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Chase Iron Eyes

Chase Iron Eyes arrived for a hearing in the Morton County Courthouse in Mandan in March 2017. He entered a not guilty plea to inciting a riot, a disputed characterization of an anti-pipeline demonstration that took place in southern Morton County.

Chase Iron Eyes pleaded not guilty on Tuesday to a felony charge of inciting a riot, and his attorney indicated he would argue at trial that Iron Eyes was not the leader nor did he encourage people to act out.

"Going to that camp to take a stand is not asking people to riot," his Bismarck attorney Michael Hoffman said. "Maybe he's guilty of criminal trespass and maybe he's guilty of actually being part of the group that's taking a stand, but there's no evidence that this man did anything (to incite) a riot."

Iron Eyes, 39, is charged along with 28-year-old Vanessa Castle with directing people to set up camp across from the main Oceti Sakowin protest camp on Feb. 1. The land, which some protesters saw as rightfully theirs by treaty, is owned by the Dakota Access Pipeline company. 

At issue in the case is whether the day-long demonstration, in which pipeline protesters set up teepees in a new "Last Child Camp," was a riot and what role Iron Eyes played. 

During a preliminary hearing on Tuesday, Morton County Sheriff's Deputy Dion Bitz testified the protest that day was a riot.

More than 100 people gathered atop a hill and, after two rounds of failed negotiations with law enforcement, police drove down Highway 1806 and removed people from the camp, he said. As police headed southbound through barricades on Backwater Bridge, they encountered obstacles to entering the new camp, including some protesters blocking the road, two vehicles on fire, straw bales on fire and loose wood. When they came atop the hill, protesters were standing arm-in-arm and 74 people were arrested.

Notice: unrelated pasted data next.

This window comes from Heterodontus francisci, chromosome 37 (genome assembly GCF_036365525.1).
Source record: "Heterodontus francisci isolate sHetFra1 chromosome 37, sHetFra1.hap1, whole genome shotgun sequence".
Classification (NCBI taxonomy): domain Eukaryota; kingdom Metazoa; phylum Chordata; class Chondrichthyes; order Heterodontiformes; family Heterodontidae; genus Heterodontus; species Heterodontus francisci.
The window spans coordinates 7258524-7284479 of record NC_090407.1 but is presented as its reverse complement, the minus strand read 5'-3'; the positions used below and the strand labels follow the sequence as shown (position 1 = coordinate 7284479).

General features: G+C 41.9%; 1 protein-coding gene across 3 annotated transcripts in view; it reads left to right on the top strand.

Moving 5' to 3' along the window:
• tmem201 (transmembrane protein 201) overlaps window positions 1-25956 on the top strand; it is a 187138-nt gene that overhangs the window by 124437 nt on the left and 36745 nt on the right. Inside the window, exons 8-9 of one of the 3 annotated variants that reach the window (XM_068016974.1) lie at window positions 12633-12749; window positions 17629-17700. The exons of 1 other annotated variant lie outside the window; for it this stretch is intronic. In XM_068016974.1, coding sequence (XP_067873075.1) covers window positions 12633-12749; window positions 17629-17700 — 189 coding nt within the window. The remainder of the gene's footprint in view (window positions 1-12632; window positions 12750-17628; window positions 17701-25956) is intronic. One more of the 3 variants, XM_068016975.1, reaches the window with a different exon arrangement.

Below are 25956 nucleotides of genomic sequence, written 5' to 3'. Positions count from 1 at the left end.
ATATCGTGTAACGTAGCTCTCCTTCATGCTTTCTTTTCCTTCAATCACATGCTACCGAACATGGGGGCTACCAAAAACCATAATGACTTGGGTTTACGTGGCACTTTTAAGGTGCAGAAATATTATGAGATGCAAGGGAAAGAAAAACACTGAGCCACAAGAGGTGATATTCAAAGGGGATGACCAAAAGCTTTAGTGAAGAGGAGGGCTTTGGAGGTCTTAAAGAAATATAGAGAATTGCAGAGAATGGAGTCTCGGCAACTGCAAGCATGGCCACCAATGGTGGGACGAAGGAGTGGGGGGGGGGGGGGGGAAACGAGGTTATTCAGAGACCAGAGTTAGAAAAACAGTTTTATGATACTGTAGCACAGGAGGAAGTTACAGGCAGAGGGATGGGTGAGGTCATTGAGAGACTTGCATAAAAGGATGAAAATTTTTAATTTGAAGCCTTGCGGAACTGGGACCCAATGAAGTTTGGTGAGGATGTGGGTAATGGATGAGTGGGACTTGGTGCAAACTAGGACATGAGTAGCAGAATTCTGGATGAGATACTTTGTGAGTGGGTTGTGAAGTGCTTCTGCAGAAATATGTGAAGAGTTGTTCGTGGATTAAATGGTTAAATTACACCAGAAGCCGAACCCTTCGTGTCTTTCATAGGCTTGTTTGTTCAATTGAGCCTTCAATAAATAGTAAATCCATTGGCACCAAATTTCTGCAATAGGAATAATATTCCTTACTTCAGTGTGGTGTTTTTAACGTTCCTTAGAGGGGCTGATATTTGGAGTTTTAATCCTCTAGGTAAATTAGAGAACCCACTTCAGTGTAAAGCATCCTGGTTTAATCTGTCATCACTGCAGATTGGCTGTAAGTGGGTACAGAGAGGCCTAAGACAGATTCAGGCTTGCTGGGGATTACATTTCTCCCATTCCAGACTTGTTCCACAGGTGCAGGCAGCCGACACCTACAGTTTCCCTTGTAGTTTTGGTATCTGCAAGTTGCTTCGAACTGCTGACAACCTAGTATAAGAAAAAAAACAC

Among the cars on fire that day was one owned by Iron Eyes, Bitz said. 

Bitz concluded that Iron Eyes was a leader in part due to a post on his Facebook page from around 9:30 a.m. Feb. 1 saying that "we are asking all frontliners in camp to come to the high ground west of the Oceti camps to put out a call for others to join this stand." In previous days, Iron Eyes had also put up Facebook posts such as, "Shut the whole place down. Let's obliterate this tyranny. Show them where we draw the line," which were presented to the judge as evidence.

Two others, including Mike Fasig, who Bitz identified as a member of camp security and who is charged in state and federal court with protest-related crimes, also apparently identified Iron Eyes as a leader on videos posted to social media. 

Bitz said Iron Eyes was also involved with two sets of negotiations with law enforcement about taking down the camp and relayed information that people would not leave.

In cross-examining Bitz, Hoffman argued that the prosecution's evidence boiled down to a Facebook post, and that Iron Eyes did not tell people to start fires or block the camp. He said Iron Eyes was in the back of a crowd during the first negotiation and was called up by law enforcement to discuss the camp. He also suggested Iron Eyes thought the new camp was on U.S. Army Corps of Engineers land.

Hoffman also questioned whether the scene was not a riot, but a matter of people taking a stand on an issue. He noted that some did not resist being arrested. 

South Central District Judge Sonna Anderson ruled there was probable cause against Iron Eyes. A trial date has not yet been scheduled. If convicted, Iron Eyes could face a maximum of five years in prison.

Iron Eyes is also charged with misdemeanor criminal trespass, to which he pleaded not guilty.

Castle has not yet entered a plea.

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Reach Caroline Grueskin at 701-250-8225 or at